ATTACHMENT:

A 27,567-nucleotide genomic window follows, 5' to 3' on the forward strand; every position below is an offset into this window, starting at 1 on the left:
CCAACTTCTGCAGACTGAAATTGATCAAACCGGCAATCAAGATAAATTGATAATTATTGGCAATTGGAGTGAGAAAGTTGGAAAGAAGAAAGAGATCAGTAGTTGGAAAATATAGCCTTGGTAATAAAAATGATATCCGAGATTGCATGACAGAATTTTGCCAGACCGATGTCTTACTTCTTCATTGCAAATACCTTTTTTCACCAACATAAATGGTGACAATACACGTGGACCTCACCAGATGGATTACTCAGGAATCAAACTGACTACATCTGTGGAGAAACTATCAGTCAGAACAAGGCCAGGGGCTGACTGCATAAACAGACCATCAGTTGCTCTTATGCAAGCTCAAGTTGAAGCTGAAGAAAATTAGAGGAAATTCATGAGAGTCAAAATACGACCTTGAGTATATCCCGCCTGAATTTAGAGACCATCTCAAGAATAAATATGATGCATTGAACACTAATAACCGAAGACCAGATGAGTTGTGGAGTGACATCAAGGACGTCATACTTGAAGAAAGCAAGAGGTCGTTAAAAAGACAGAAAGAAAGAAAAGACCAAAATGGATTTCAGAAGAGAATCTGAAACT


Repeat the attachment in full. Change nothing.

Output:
A 27,567-nucleotide genomic window follows, 5' to 3' on the forward strand; every position below is an offset into this window, starting at 1 on the left:
CCAACTTCTGCAGACTGAAATTGATCAAACCGGCAATCAAGATAAATTGATAATTATTGGCAATTGGAGTGAGAAAGTTGGAAAGAAGAAAGAGATCAGTAGTTGGAAAATATAGCCTTGGTAATAAAAATGATATCCGAGATTGCATGACAGAATTTTGCCAGACCGATGTCTTACTTCTTCATTGCAAATACCTTTTTTCACCAACATAAATGGTGACAATACACGTGGACCTCACCAGATGGATTACTCAGGAATCAAACTGACTACATCTGTGGAGAAACTATCAGTCAGAACAAGGCCAGGGGCTGACTGCATAAACAGACCATCAGTTGCTCTTATGCAAGCTCAAGTTGAAGCTGAAGAAAATTAGAGGAAATTCATGAGAGTCAAAATACGACCTTGAGTATATCCCGCCTGAATTTAGAGACCATCTCAAGAATAAATATGATGCATTGAACACTAATAACCGAAGACCAGATGAGTTGTGGAGTGACATCAAGGACGTCATACTTGAAGAAAGCAAGAGGTCGTTAAAAAGACAGAAAGAAAGAAAAGACCAAAATGGATTTCAGAAGAGAATCTGAAACT